|Interested: Visitors view photos of the Nghê at an exhibition in Đà Nẵng city. — VNS Photo Công Thành|
ĐÀ NẴNG — An exhibition of 200 photos and documents of the Nghê – a sacred animal that guards temples and communal houses – has been on display at the central city’s Fine Arts Museum, promoting the unique feature of the traditional art of Việt Nam that has been preserved in the community for centuries.
The exhibition aims to raise awareness and recognition of the gentle animal of Việt Nam alongside images of sacred animals from China, Japan and Korea including lions, kylin, unicorn or pixiu (a Chinese mythical hybrid creature).
The collection was part of research team including Trần Hậu Yên Thế, Nguyễn Đức Hòa and Hồ Hữu Long that published in a book on, titled Phác Họa Nghê – Gã Linh Vật Bên Rìa (Sketching Nghê – a Sacred Guardian Animal) from 2007.
|Gentle creatures: Stone sculptures of the Nghê and wood carving of the Nghê. — VNS Photo Công Thành|
“The exhibition was a communication campaign to promote the image of Vietnamese Nghê nationwide. It aims to describe the art of sculptures of the sacred animal,” said deputy minister of Culture, Sports and Tourism, Đặng Thị Bích Liên.
“We hope people and craftsmen will recognise details of the sacred animal that our ancestors left for next generation. These sculptures are found at gates and doors of pagodas, temples, communal houses in Việt Nam,” she said.
Liên said the ministry and local governments have removed wrong installations of sculptures of lion, kylin, unicorn or pixiu at some pagodas and temples in the past.
She said there was confusion in recognition of the Nghê of Việt Nam and Chinese lion or kylin four years ago when some sculptures of imported samples of lion or kylin were displayed at public sites and pagodas and temples in Việt Nam.
|Wooden version: A sample of the Nghê in wood sculpture. — VNS Photo Công Thành|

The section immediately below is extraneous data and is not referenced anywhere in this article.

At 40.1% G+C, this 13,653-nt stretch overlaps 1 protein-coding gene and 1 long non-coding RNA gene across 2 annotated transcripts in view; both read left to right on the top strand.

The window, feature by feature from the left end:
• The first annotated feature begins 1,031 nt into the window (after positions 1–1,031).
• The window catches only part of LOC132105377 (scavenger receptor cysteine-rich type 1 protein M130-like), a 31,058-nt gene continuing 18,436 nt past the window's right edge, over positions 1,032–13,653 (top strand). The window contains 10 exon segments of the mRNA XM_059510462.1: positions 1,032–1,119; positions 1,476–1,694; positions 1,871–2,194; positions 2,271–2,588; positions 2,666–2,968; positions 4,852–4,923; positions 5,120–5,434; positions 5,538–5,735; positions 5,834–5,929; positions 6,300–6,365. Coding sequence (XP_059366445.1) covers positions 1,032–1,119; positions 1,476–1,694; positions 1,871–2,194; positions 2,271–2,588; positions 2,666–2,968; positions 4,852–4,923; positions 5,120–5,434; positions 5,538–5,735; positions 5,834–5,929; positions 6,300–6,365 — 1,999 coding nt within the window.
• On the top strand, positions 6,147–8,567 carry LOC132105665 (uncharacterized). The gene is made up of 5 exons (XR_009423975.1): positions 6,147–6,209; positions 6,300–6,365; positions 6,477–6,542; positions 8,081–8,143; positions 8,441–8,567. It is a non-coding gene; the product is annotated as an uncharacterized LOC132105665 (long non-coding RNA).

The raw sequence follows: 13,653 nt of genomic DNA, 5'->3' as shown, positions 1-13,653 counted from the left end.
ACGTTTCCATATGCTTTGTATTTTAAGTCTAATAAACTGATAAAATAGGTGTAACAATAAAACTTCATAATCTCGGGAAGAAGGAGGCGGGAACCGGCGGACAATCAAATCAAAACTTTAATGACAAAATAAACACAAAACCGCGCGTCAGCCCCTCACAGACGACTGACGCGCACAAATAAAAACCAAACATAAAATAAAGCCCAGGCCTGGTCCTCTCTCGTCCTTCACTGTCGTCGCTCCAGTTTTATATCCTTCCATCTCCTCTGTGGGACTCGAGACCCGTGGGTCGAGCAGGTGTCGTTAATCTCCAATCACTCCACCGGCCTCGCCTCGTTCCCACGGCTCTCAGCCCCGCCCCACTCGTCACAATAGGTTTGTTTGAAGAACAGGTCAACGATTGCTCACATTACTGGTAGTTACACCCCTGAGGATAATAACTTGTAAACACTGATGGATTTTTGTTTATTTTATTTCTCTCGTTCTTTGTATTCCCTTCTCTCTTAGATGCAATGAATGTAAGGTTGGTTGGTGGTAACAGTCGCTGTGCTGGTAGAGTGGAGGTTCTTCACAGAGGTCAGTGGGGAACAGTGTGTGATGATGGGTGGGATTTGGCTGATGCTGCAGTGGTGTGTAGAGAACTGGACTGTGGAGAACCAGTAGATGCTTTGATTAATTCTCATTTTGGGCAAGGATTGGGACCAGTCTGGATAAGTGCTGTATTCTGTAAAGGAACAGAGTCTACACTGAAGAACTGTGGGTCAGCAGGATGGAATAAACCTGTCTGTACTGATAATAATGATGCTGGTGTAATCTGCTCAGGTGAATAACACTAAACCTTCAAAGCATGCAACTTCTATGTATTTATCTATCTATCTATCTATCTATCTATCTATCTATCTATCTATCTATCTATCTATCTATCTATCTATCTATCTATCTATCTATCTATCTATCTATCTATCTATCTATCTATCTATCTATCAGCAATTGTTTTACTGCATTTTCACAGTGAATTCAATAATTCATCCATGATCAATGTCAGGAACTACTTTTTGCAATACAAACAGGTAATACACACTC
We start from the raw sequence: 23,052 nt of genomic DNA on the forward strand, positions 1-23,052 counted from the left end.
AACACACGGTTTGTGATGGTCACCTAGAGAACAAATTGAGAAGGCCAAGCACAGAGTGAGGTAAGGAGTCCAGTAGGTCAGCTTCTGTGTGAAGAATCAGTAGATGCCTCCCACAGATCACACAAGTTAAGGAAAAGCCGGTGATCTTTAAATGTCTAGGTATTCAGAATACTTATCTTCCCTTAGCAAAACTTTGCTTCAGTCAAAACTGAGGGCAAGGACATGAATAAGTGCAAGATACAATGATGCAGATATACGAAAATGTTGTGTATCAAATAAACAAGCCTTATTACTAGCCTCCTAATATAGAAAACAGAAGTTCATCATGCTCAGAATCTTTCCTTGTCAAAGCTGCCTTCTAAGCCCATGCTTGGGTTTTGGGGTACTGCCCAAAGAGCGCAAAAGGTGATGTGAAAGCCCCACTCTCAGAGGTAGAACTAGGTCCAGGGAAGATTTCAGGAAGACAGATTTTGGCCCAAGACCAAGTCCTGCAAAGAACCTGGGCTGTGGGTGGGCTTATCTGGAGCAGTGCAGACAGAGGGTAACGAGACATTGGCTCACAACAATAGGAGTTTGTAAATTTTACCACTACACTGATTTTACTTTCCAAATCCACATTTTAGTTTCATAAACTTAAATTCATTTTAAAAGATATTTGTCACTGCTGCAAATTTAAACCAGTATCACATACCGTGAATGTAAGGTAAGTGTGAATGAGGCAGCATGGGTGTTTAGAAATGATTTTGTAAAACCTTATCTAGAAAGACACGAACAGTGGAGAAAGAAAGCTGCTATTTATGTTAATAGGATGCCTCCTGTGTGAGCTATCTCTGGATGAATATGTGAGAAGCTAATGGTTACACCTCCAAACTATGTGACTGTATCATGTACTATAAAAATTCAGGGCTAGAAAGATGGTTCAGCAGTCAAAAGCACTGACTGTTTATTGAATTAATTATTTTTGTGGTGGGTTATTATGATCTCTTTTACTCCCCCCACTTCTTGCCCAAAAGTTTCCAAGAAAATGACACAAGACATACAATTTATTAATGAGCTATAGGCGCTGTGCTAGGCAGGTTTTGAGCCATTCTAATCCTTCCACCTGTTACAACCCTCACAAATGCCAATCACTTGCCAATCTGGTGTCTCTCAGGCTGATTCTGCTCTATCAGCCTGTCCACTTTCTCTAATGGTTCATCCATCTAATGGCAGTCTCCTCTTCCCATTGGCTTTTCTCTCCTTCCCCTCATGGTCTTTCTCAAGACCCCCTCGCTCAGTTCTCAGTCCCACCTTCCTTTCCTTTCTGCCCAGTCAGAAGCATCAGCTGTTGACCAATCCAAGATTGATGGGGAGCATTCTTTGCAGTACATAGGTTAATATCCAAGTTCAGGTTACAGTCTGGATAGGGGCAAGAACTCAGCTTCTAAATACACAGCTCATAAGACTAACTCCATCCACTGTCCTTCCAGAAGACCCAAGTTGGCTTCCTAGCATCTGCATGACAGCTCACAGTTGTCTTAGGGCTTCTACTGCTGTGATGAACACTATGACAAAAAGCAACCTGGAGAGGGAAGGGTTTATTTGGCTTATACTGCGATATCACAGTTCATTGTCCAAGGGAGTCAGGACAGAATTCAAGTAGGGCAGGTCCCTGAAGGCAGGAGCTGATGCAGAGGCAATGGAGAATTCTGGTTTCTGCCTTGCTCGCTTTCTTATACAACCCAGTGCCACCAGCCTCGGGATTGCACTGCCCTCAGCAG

Nguyễn Đức Bình, an official from the ministry also said an inspection had been done to remove inappropriate sculptures.
Bình said some sculptures – which were made in the image of lions or kylins – were donated to pagodas and temples for installation.
“We found that many sculptures were wrongly displayed. Almost all donors could not recognise the different between Nghê, lion or kylin,” Bình said.
|On guard: A photo of the Nghê – a sacred animal that guards temples and communal houses displays at Đà Nẵng Fine Arts Museum in an exhibition. Two hundreds of photos and documents of the Nghê are on display at the museum from August 15-30. — VNS Photo Công Thành|
Sculptor Phạm Bá Ngọc, director of Vạn Bảo Ngọc company, said local stone sculptors had for a long time made copies of lions or kylin as souvenirs.
“We witnessed that craftsmen made copies instead of designing or creating art features the sacred animals,” he said.
Ngọc said he donated two stone sculptures of the Nghê – that were displayed at the national special relic of King Đinh Tiên Hoàng’s temple in Ninh Bình province – to Đà Nẵng’s Fine Art Museum.
|Dog like: Stone sculpture of the Nghê. — VNS Photo Công Thành|
He hoped that Đà Nẵng – which is seen as a tourism hub of Việt Nam – would transmit the image of the Nghê.
The ministry also presented 50 copies of books – Phác Họa Nghê – Gã Linh Vật Bên Rìa (Sketching Nghê – a Sacred Guardian Animal) to the museum and local stone sculptors in Non Nước Stone carving village in Đà Nẵng.
It explores the appearance of the animal at holy sites in other regions. The Nghê, a mythical creature with a lion’s head, a long tail and a dog-like body, has appeared at temples, pagodas and mausoleums serving ordinary people as well as royal figures.
|For all to see: Banner of the Nghê Việt Exhibition in Đà Nẵng. — VNS Photo Công Thành|
It was brought to Việt Nam possibly in the 1st century AD by businessmen and Buddhist monks from India and central Asia. The Nghê was popular during the Lý reign (1009-1225). Over time, the nghê has been carved in diverse forms and materials, displaying various facial expressions and characteristics. It has appeared in various positions at the spiritual sites of the Vietnamese people.
The traditional stone carving trade of Non Nước Village, at the foot of Ngũ Hành Sơn (Five Marble) Mountains, has 5,000 craftsmen. The stone sculpture craft was introduced in the village from the 17th century.
The exhibition will last until the end of this month. — VNS